The holidays are a mixed bag for parents who enjoy spending time with family but may be struggling to keep their bored students occupied. One tradition that has been neglected in modern society is the hand-written ‘Thank You’ note. Writing ‘Thank You’ notes not only helps to establish ties with family and friends, it perpetuates a wonderful Christmas traditional and helps students remember all they have to be thankful for.
It’s good for you!
A recent study showed that writing ‘Thank You’ notes actually reduces anxiety and stress. This is because when you take the time out to write about all the things you are thankful for, you realize how much you have.
‘Thank You’ notes help to strengthen family ties and friendships and teach students appreciation. Thank you notes also teach the art of good manners and diplomacy. If your student masters these skills, they will be able to navigate social and (later in life) professional circles with ease. Good manners set you apart from the crowd and effective networking is what makes for a happy, well-adjusted adult.
How to go about it
Start by recording all the gifts your students get over the festive season. Provide them with stationary or let them make their own. For most students, writing all their ‘Thank You’ notes at once may be a bit daunting, so it’s best to spread it out over several days.
Let your students pick out the ‘Thank You’ note stationary, or let them decorate cards with stamps, scrapbooking supplies or pictures that they can draw or paint.
Your students only have to write a sentence or two in each note, so try to encourage creativity with wording.
Learning opportunity
Writing ‘Thank You’ notes is a great exercise in grammar and spelling. Students can develop language and communication skills while practicing their handwriting. It can be fun for them to experiment with different styles of handwriting too.

Sure, emails and text messages may be quicker, but nothing shows appreciation quite like getting a hand-written message in the mail. If your students enjoy receiving mail, you can carry on the writing tradition by getting them pen pals in exotic locations.
It may seem old fashioned, but a hand-written thank you note is a wonderful way to express appreciation for the thoughtfulness of a friend or family member. ‘Thank You’ notes are a great holiday tradition that should be preserved. They have the power to teach a number of valuable lessons and will help your student to appreciate all that they have received and show their appreciation in a meaningful way.

Does your child need help with language arts? Contact Tutor Doctor Longmont today for a free consultation. 

photo:  picture is courtesy of Robert Barney and the link is here: http://www.flickr.com/photos/r_b/

Thursday, December 18, 2014

10 Things I Learned When I Stopped Yelling At My Kids

read more at : http://theorangerhino.com/10-things-i-learned-when-i-stopped-yelling-at-my-kids/

399 days of loving more!
Someone asked me this past weekend, “So, what were your findings from not yelling for a year? Did you learn anything?” Huh. Pretty good question. And it got me thinking, “Well, what did I learn?” I’ll tell you this; I learned a lot, a lot more than I can possible fit in a blog post! So I share with you the top 10 things that I learned from my Orange Rhino Challenge where I promised to not yell at my 4 boys for 365 days straight.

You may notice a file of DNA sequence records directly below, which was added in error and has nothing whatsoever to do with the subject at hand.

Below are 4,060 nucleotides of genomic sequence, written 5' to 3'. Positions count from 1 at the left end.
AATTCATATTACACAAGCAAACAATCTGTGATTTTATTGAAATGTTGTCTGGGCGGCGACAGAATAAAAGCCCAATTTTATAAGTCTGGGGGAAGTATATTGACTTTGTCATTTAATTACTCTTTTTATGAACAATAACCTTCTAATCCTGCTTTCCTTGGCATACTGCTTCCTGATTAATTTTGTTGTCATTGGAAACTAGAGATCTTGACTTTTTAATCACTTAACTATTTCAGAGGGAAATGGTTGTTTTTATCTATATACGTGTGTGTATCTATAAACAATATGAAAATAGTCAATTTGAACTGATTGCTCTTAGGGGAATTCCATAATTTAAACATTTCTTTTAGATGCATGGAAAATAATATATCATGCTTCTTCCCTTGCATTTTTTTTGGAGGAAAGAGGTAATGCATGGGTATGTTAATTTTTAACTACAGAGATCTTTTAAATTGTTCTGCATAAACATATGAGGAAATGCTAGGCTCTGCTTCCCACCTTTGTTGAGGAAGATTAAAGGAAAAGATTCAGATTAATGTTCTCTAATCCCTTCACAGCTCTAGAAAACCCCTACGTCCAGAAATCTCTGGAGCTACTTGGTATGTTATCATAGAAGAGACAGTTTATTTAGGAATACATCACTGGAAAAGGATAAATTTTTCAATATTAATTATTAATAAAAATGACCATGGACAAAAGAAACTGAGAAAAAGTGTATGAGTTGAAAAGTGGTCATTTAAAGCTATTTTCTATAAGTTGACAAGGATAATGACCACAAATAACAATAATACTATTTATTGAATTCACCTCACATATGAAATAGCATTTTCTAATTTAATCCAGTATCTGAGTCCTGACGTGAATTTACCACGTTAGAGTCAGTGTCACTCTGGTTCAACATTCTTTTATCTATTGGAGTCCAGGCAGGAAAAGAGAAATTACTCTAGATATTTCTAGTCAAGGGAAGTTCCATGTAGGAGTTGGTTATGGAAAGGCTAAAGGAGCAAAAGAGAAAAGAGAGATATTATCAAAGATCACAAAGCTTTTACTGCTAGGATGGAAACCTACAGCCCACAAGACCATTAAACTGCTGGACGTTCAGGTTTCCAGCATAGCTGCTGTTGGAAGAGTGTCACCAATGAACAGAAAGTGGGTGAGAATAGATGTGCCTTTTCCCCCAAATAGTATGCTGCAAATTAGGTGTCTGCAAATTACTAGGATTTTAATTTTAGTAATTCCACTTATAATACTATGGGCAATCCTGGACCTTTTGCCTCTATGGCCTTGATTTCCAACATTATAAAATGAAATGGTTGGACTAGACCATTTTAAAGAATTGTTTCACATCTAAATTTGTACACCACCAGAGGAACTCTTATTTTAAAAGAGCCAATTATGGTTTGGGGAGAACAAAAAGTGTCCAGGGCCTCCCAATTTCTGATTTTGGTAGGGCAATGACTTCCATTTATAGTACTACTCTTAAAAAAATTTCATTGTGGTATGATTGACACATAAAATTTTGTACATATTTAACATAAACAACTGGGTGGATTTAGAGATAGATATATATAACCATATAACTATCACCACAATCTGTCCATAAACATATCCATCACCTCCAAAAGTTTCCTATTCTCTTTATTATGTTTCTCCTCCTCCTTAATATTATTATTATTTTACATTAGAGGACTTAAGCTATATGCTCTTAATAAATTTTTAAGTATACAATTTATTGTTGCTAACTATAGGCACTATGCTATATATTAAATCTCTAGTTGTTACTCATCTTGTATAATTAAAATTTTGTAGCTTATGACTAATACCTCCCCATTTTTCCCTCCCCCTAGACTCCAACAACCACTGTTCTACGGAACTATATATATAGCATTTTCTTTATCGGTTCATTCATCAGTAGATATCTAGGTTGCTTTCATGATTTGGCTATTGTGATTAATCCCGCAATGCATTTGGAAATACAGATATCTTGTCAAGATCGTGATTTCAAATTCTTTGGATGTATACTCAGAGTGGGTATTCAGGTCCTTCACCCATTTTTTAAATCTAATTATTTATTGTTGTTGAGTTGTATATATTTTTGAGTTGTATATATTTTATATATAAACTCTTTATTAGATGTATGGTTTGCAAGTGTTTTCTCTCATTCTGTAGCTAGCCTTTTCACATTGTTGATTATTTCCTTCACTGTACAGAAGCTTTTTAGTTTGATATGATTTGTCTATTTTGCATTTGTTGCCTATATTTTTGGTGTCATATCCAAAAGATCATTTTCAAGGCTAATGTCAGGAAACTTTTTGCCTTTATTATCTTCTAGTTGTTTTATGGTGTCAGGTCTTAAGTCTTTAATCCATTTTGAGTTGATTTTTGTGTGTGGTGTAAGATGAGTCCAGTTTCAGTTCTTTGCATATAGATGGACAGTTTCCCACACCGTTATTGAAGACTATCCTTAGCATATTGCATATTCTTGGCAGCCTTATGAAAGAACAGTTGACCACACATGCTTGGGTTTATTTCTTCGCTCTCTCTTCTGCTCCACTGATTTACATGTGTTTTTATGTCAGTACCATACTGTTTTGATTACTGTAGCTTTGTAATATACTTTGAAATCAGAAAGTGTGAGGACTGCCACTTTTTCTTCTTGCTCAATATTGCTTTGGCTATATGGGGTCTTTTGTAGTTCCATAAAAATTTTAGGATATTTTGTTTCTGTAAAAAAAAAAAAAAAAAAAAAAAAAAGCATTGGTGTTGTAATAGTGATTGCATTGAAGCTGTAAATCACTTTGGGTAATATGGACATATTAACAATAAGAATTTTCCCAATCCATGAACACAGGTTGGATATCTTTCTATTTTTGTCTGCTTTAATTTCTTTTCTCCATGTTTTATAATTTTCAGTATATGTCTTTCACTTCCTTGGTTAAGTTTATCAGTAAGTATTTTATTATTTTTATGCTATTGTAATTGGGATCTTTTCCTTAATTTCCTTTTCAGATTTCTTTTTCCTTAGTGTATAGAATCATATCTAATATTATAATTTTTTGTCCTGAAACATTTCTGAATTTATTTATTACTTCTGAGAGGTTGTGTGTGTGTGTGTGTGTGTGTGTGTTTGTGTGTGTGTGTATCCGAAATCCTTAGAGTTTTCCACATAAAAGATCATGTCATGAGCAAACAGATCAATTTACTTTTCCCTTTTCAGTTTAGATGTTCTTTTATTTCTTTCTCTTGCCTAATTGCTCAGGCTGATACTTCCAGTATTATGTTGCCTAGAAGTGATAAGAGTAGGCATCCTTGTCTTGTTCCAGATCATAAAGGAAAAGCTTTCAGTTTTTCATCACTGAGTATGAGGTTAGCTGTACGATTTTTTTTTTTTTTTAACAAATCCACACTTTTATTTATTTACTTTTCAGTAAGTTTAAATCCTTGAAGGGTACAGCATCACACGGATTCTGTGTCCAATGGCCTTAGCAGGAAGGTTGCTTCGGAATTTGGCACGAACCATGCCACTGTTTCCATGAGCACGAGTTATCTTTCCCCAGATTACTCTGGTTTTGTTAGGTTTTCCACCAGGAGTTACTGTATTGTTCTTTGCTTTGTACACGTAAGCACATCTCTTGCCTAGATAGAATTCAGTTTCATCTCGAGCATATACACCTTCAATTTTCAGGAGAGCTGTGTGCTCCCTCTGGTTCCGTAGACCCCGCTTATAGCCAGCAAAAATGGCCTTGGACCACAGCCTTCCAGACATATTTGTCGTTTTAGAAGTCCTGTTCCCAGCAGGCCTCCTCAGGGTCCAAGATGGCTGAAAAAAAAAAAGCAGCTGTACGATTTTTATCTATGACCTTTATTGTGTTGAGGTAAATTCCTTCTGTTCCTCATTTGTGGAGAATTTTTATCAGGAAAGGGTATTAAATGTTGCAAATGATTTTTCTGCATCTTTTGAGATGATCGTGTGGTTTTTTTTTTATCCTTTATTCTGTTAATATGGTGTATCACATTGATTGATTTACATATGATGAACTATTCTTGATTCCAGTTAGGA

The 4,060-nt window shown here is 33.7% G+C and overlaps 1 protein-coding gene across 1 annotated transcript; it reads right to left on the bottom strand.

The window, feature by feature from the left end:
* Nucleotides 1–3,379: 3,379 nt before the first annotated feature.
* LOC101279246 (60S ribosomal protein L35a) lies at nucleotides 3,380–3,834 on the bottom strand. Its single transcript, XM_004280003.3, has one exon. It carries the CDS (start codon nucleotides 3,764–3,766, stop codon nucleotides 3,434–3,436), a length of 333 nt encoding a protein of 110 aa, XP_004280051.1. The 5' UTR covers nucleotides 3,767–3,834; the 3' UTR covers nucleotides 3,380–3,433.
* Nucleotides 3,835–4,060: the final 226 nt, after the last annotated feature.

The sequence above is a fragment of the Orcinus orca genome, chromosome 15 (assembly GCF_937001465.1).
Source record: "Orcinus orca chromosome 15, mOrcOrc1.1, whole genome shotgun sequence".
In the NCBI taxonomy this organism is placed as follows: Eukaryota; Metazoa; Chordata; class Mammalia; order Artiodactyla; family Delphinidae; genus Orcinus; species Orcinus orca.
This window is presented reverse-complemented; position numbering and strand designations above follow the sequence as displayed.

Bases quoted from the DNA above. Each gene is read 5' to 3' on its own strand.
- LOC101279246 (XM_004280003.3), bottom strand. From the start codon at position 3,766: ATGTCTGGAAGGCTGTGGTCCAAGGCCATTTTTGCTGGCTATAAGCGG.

1. Yelling isn’t the only thing I haven’t done in a year (399 days to be exact!) I also haven’t gone to bed with a gut-wrenching pit in my stomach because I felt like the worst mom ever. I haven’t bawled to my husband that I yelled again and again. And I haven’t heard my sons scream, “You’re the meanest, worstest, mommy in the whole world, I don’t love you anymore!” Yep, I learned real quickly that there are upsides to not yelling!

2. My kids are my most important audience. When I had my “no more yelling epiphany,” I realized that I don’t yell in the presence of others because I want them to believe I am a loving and patient mom.  The truth is, I already was that way…but rarely when I was alone, just always when I was in public with an audience to judge me. This is so backwards! I always have an audience – my four boys are always watching me and THEY are the audience that matters most; they are the ones I want to show just how loving, patient and “yell-free” I can be. I want my boys to judge me and proclaim, “My mommy is the bestest mommy ever!” I remember this whenever I am home and thinking I can’t keep it together; obviously I can…I do it out and about all the time!

3. Kids are just kids; and not just kids, but people too. Like me, my kids have good days and bad days. Some days they are pleasant and sweet and listen really well; other days they are grumpy and difficult. By the way, I am always sweet and never difficult. Always. Ha! And like all kids, my boys are loud at times, they refuse to put their shoes on, and they color on the wall, especially if it is covered in brand new wallpaper that mommy loves. So, yeah, I need to watch my expectations and remember that my boys are kids: they are still learning, still growing, and still figuring out how to handle waking up on the wrong side of the bed. When they “make mistakes” I need to remember that not only does yelling not help, but like me, they don’t like to be yelled at!